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Dissecting Mort Zuckerman’s Defense of Netanyahu’s Speech
by Nicholas Jahr
LAST WEEK, on the eve of Israeli Prime Minister Binyamin Netanyahu’s speech to Congress, billionaire Mort Zuckerman, chair of U.S. News & World Report and publisher of the New York Daily News, stood up on his soapbox and sang an ode to Bibi, justifying the unprecedented intervention as something like a world-historical imperative.
For every strophe, a counterstrophe:
Why will Israeli Prime Minister Benjamin Netanyahu speak to Congress on Tuesday to the anger of President Obama? He’s speaking because his country’s fate hangs in the balance of Obama’s nuclear negotiations with Iran.
Why did Israeli Prime Minister Benjamin Netanyahu speak to Congress last week, angering President Obama, undermining the ‘special relationship’ between Israel and the US, and opening American Jews to charges of dual loyalty? He spoke because his political fate hangs in the balance as Israeli elections approach.
He’s speaking because Obama is ready to accept Iran as a nuclear power.
He spoke because Obama actually seems close to reaching a deal with Iran.
He’s speaking because oil-rich Iran has no need for peaceful nuclear power.
He spoke because his own intelligence service, the Mossad, concluded in 2012 that Iran was “not performing the activity necessary to produce weapons.”
He’s speaking because Iran had clandestinely built illegal nuclear capacity and engaged in illegal weapons development.
He spoke because although Iran had almost certainly attempted to develop a nuclear weapon, all evidence and intelligence suggests it is not currently doing so.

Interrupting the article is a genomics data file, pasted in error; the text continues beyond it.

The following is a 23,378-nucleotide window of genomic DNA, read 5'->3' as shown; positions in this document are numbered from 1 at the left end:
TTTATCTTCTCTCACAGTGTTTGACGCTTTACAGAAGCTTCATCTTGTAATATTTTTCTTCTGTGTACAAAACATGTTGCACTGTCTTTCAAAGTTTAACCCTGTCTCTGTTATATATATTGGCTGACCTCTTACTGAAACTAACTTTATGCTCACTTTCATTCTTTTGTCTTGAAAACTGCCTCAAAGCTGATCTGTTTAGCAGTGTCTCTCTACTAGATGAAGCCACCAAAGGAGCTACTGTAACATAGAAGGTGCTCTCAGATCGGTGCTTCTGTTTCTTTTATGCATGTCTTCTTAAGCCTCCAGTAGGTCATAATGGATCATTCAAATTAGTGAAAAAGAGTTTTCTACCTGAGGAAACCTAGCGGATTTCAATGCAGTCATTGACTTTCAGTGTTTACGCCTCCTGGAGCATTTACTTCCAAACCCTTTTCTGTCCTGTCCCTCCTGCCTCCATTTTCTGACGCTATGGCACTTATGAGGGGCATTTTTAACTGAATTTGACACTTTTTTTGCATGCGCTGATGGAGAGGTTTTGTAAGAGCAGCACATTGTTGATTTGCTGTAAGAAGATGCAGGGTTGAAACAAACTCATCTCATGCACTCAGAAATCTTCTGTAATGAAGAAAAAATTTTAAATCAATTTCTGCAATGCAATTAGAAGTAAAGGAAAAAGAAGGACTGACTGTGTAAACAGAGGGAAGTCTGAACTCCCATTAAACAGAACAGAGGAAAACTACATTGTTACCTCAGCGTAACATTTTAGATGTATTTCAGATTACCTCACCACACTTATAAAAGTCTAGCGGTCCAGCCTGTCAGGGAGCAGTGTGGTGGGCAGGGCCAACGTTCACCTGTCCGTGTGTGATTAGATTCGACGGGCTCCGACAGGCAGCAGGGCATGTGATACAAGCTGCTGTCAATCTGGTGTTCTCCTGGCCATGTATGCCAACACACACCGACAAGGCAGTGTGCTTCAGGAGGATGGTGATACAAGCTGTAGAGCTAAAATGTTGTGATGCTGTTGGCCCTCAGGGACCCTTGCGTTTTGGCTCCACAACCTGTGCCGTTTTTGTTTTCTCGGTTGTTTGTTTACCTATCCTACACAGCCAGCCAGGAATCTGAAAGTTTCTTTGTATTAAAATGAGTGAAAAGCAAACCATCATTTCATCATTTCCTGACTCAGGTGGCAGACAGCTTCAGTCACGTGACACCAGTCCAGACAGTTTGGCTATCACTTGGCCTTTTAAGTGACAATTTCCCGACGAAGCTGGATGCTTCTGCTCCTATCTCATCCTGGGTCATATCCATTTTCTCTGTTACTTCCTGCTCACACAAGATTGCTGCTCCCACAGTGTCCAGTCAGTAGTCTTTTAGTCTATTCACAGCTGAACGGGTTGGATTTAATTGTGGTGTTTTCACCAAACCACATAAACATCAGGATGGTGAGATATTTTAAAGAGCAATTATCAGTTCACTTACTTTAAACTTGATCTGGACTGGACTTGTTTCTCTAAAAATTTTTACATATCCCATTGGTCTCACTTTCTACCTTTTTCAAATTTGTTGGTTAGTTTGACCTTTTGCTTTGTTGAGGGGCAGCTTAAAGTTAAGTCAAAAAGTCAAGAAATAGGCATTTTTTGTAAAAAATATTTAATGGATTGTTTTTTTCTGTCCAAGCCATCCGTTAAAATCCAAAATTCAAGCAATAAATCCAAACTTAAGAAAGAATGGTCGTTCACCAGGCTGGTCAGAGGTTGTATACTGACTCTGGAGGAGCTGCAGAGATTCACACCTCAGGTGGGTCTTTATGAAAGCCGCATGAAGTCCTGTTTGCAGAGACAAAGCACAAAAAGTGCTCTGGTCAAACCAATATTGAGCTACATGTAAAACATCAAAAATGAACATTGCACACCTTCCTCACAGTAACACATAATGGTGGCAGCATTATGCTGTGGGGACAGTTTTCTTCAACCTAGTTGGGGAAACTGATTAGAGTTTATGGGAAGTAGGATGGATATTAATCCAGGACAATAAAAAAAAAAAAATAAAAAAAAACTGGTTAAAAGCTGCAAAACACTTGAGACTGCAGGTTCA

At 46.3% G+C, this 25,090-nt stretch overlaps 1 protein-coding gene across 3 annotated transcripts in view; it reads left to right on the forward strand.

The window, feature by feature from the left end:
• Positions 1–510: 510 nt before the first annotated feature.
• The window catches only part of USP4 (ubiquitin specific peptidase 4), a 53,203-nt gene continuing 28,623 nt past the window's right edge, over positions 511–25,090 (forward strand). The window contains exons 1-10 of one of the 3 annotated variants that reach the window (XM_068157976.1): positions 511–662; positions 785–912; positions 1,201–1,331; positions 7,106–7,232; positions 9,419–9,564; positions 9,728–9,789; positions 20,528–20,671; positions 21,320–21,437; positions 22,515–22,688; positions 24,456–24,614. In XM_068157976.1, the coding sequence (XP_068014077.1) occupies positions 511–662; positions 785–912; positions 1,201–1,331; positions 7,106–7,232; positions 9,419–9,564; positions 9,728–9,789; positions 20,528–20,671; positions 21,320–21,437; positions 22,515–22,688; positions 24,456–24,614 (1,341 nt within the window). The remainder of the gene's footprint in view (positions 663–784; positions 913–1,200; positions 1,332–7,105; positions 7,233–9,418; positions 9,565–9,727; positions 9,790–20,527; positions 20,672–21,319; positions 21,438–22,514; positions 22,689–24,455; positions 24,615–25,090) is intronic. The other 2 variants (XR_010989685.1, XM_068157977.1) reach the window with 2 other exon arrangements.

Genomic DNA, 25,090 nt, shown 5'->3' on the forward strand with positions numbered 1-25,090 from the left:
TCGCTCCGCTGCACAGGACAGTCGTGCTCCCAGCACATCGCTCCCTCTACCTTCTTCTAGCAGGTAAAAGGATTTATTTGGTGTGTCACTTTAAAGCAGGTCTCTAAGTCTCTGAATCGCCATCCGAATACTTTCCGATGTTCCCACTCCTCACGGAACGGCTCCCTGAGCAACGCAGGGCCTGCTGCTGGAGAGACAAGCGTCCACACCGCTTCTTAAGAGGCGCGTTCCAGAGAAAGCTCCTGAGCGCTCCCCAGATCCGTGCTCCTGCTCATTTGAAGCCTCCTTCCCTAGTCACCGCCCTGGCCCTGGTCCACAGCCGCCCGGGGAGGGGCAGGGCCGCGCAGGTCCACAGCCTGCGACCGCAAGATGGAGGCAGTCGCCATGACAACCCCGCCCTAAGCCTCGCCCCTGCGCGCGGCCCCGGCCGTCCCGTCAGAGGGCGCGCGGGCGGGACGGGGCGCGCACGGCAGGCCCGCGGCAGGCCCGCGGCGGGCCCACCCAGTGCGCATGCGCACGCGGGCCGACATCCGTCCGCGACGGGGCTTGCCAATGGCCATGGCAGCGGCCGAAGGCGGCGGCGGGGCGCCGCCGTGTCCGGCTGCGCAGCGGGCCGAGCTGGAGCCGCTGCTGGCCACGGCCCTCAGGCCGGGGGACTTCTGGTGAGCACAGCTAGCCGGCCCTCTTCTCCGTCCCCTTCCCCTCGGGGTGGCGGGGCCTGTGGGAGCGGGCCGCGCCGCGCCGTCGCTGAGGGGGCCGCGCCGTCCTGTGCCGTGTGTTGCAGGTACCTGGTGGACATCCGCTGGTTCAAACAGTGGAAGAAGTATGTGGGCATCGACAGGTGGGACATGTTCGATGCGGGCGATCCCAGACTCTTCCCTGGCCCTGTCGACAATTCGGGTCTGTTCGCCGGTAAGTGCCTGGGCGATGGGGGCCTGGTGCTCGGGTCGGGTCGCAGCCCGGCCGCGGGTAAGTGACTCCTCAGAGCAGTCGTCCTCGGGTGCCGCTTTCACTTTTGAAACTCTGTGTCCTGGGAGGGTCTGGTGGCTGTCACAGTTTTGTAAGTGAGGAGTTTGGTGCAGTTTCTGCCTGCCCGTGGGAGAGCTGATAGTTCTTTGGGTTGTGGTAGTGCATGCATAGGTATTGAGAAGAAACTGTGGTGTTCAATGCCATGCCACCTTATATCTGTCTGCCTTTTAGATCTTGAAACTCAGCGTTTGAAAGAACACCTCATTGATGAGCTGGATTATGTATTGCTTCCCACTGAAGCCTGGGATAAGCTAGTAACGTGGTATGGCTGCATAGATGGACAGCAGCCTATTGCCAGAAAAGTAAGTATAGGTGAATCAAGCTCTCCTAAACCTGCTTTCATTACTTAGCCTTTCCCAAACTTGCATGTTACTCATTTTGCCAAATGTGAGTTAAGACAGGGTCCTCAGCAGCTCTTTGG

He’s speaking because the deal will certify that Iran has a right to enrich uranium, a necessary step in bomb making.
He spoke because Iran has an “inalienable right” to develop, research, produce, and use “nuclear energy for peaceful purposes without discrimination” under the Nuclear Non-ProliferationTreaty, to which Iran is a signatory and Israel is not.
He’s speaking because Obama is putting Iran on the threshold of nuclear weaponry.
He spoke because Obama might just establish a new relationship with Iran, and Iran with the world.
He’s speaking because Obama imagines that he can... prevent the mullahs from building a bomb for at least a year.
He spoke because according to his initial estimate, Iran would have had the bomb fifteen to twenty years ago.
He’s speaking because the International Atomic Energy Agency concluded in 2012 that “Iran has carried out activities that are relevant to the development of a nuclear explosive device.”
He spoke because the International Atomic Energy Agency concluded in 2011 that “Iran has carried out activities that are relevant to the development of a nuclear explosive device,” but that this had only occurred as part of a structured program “prior to the end of 2003″ [PDF], after which time a U.S. National Intelligence Estimate determined with “high confidence” that Iran had abandoned that program.
He’s speaking because a year will be no time at all if Iran decides to race for the bomb.
He spoke because he seems to believe fanning the flames consuming the Arab world into a howling conflagration with a preventive strike on Iran is a rational option.
He’s speaking because Iran has repeatedly sabotaged nuclear inspections and refuses to cooperate with inspectors to this day.
He spoke because an agreement might mean that the inspectors’ remaining questions were answered.
He’s speaking because Iran has ballistic missiles capable of striking Israel.
He spoke because Israel does not seem to have sufficient air power to stage a preventive strike on Iran on its own.